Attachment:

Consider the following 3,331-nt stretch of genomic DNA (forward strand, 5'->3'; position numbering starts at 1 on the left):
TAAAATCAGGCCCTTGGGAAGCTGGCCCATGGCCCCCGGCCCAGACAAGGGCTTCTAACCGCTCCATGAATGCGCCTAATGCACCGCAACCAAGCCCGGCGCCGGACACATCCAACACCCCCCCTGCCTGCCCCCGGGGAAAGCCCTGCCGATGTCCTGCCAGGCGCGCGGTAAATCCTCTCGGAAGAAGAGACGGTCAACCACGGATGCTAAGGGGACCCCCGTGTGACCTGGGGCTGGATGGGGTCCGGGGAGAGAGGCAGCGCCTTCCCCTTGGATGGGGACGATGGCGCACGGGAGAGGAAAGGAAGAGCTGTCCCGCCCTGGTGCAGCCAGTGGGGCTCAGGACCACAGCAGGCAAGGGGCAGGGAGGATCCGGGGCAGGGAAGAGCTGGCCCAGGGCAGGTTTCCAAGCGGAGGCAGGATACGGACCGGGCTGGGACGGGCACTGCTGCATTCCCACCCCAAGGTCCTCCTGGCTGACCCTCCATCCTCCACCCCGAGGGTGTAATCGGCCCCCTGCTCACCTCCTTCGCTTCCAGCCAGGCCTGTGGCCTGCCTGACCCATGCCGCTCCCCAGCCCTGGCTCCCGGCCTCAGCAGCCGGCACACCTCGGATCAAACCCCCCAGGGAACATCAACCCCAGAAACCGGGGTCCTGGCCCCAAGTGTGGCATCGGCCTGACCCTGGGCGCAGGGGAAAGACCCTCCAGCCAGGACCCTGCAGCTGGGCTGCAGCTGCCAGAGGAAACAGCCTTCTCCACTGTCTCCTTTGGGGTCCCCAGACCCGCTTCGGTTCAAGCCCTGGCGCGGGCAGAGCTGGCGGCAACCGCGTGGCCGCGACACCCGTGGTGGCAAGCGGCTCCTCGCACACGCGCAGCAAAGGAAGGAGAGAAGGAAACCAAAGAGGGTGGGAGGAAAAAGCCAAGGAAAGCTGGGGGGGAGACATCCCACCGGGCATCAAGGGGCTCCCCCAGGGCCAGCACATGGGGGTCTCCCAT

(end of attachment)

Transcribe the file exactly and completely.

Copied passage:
Consider the following 3,331-nt stretch of genomic DNA (forward strand, 5'->3'; position numbering starts at 1 on the left):
TAAAATCAGGCCCTTGGGAAGCTGGCCCATGGCCCCCGGCCCAGACAAGGGCTTCTAACCGCTCCATGAATGCGCCTAATGCACCGCAACCAAGCCCGGCGCCGGACACATCCAACACCCCCCCTGCCTGCCCCCGGGGAAAGCCCTGCCGATGTCCTGCCAGGCGCGCGGTAAATCCTCTCGGAAGAAGAGACGGTCAACCACGGATGCTAAGGGGACCCCCGTGTGACCTGGGGCTGGATGGGGTCCGGGGAGAGAGGCAGCGCCTTCCCCTTGGATGGGGACGATGGCGCACGGGAGAGGAAAGGAAGAGCTGTCCCGCCCTGGTGCAGCCAGTGGGGCTCAGGACCACAGCAGGCAAGGGGCAGGGAGGATCCGGGGCAGGGAAGAGCTGGCCCAGGGCAGGTTTCCAAGCGGAGGCAGGATACGGACCGGGCTGGGACGGGCACTGCTGCATTCCCACCCCAAGGTCCTCCTGGCTGACCCTCCATCCTCCACCCCGAGGGTGTAATCGGCCCCCTGCTCACCTCCTTCGCTTCCAGCCAGGCCTGTGGCCTGCCTGACCCATGCCGCTCCCCAGCCCTGGCTCCCGGCCTCAGCAGCCGGCACACCTCGGATCAAACCCCCCAGGGAACATCAACCCCAGAAACCGGGGTCCTGGCCCCAAGTGTGGCATCGGCCTGACCCTGGGCGCAGGGGAAAGACCCTCCAGCCAGGACCCTGCAGCTGGGCTGCAGCTGCCAGAGGAAACAGCCTTCTCCACTGTCTCCTTTGGGGTCCCCAGACCCGCTTCGGTTCAAGCCCTGGCGCGGGCAGAGCTGGCGGCAACCGCGTGGCCGCGACACCCGTGGTGGCAAGCGGCTCCTCGCACACGCGCAGCAAAGGAAGGAGAGAAGGAAACCAAAGAGGGTGGGAGGAAAAAGCCAAGGAAAGCTGGGGGGGAGACATCCCACCGGGCATCAAGGGGCTCCCCCAGGGCCAGCACATGGGGGTCTCCCAT